Don’t expect Giles to play major minutes in year one, but the Kings fell in love with his talent in a pre-draft workout in Sacramento. The team has a bevy of bigs, including Skal Labissiere, Willie Cauley-Stein, Kosta Koufos and Georgios Papagiannis. This is a risk/reward pick for the future. If Giles can get right, he could be the best big man taken in the 2017 NBA Draft and maybe even a lot more than that.

Frank Mason III, point guard, Kansas University
Despite collecting a room full of trophies in his senior year at Kansas, Mason slid to the early second round where the Kings shunned trade offers and pounced. Like Fox, the high-flying guard was a major target of the Kings, even coming to Sacramento twice for visits before draft night.

The 23-year-old Wooden Award winner dominated in his final season under Bill Self, averaging 20.9 points, 5.2 assists, 4.2 rebounds and 1.3 steals in 36.1 minutes a night. He even shot 47.1 percent from behind the arc on 4.8 attempts per game. At 6-foot, 189-pounds, the biggest knock on Mason is his lack of size. He makes up for that with power and a 41-inch vertical.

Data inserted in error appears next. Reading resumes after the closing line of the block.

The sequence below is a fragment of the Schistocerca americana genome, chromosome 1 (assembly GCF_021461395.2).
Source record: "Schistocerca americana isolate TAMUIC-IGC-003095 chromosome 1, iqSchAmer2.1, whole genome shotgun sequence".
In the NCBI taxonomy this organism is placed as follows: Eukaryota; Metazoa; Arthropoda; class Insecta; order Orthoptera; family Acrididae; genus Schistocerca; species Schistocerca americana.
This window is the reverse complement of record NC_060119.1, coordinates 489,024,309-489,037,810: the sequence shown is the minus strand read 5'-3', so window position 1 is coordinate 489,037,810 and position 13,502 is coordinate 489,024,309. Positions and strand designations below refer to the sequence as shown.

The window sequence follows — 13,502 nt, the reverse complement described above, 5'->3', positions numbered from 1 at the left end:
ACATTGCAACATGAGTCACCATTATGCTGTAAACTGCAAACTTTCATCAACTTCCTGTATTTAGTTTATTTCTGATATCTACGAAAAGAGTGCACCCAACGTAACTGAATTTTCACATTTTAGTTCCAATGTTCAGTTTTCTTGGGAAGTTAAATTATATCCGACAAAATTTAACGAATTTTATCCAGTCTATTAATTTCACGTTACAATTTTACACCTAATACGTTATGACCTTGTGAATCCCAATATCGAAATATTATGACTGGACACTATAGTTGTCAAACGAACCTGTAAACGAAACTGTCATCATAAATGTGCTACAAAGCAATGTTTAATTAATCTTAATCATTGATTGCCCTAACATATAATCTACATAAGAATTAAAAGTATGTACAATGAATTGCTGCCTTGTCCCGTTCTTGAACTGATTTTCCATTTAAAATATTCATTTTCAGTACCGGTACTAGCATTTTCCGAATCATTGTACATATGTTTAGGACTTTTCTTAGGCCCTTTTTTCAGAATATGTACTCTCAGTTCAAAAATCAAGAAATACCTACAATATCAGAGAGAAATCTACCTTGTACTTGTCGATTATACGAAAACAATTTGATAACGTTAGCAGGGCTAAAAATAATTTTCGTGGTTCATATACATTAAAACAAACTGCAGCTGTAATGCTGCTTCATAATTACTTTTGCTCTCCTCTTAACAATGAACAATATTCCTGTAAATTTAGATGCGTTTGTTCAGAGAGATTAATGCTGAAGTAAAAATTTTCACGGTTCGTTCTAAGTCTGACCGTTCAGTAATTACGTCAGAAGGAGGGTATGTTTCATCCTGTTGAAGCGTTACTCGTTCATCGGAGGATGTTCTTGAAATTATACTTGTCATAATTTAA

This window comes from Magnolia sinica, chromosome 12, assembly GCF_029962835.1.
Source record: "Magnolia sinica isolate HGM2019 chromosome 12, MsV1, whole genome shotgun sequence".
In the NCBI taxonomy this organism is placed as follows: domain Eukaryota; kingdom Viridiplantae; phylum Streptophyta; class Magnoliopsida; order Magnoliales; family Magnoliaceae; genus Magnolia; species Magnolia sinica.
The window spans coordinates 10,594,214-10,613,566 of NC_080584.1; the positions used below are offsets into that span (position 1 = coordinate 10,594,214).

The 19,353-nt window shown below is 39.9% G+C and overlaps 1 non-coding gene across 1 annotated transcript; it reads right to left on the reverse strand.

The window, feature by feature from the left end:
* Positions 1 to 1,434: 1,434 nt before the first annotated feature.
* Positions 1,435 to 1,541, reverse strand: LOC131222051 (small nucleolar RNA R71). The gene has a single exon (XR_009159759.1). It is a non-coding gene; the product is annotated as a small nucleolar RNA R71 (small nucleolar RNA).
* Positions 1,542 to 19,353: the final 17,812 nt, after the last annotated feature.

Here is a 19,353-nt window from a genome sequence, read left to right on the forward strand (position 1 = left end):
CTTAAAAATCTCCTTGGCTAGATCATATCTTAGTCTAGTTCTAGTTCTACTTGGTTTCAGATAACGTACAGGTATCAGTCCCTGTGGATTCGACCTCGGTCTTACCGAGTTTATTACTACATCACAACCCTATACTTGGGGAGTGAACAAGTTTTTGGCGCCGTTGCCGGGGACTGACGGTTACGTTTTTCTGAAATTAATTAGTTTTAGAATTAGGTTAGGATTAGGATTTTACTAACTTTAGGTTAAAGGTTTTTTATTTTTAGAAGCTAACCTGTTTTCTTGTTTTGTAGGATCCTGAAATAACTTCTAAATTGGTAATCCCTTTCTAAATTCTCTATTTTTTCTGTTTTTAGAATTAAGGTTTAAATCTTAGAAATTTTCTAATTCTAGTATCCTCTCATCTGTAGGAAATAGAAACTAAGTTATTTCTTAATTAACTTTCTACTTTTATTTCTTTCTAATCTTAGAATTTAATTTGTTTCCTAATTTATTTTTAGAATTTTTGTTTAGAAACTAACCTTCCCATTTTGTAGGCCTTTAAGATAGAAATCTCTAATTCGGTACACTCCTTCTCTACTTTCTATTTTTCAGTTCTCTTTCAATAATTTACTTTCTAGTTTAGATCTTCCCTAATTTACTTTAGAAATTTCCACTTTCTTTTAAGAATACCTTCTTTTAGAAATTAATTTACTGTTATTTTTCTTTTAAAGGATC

Sacramento is in a tough situation when it comes to their point guard position. Fox was a no-brainer at number five and Mason is an NBA ready contributor at pick 34. But can they walk into a season with two rookies manning the point guard position? 

It’s possible. The Kings have Temple on the roster, who can steal some minutes, but Fox and Mason make an intriguing thunder and lightning pairing that should be a lot of fun to watch. Don’t be shocked if Mason earns a spot in the rotation in training camp and plays solid minutes in a sparkplug role off the bench as a rookie.

Purge of veterans continues as Kings waive Arron Afflalo

Purge of veterans continues as Kings waive Arron Afflalo

SACRAMENTO -- The Sacramento Kings continued their purge of veteran contracts Friday afternoon. NBC Sports California has confirmed that the team opted out of the second year of Arron Afflalo’s 2-year, $25 million deal. They will instead pay the shooting guard a $1.5 million buyout, saving $11 million and allowing him to become an unrestricted free agent on July 1.

Afflalo, 31, posted 8.4 points and 2.0 rebounds in 25.9 minutes per game. The 10-year NBA veteran played in 61 games, including 45 starts for the Kings last season while shooting 41.1 percent from behind the arc.

The former UCLA star is the second Kings veteran to have his option declined, joining Anthony Tolliver in the ranks of unrestricted free agents. Both Rudy Gay and Langston Galloway have chosen not to exercise player options with the team as the franchise turns to a youth movement.

Garrett Temple and Kosta Koufos are the only remaining players players on the Kings’ roster with more than two years experience in the league. Sacramento will enter free agency with upwards of $55 million to spend in free agency once they sign their four rookies from Thursday evening’s NBA Draft.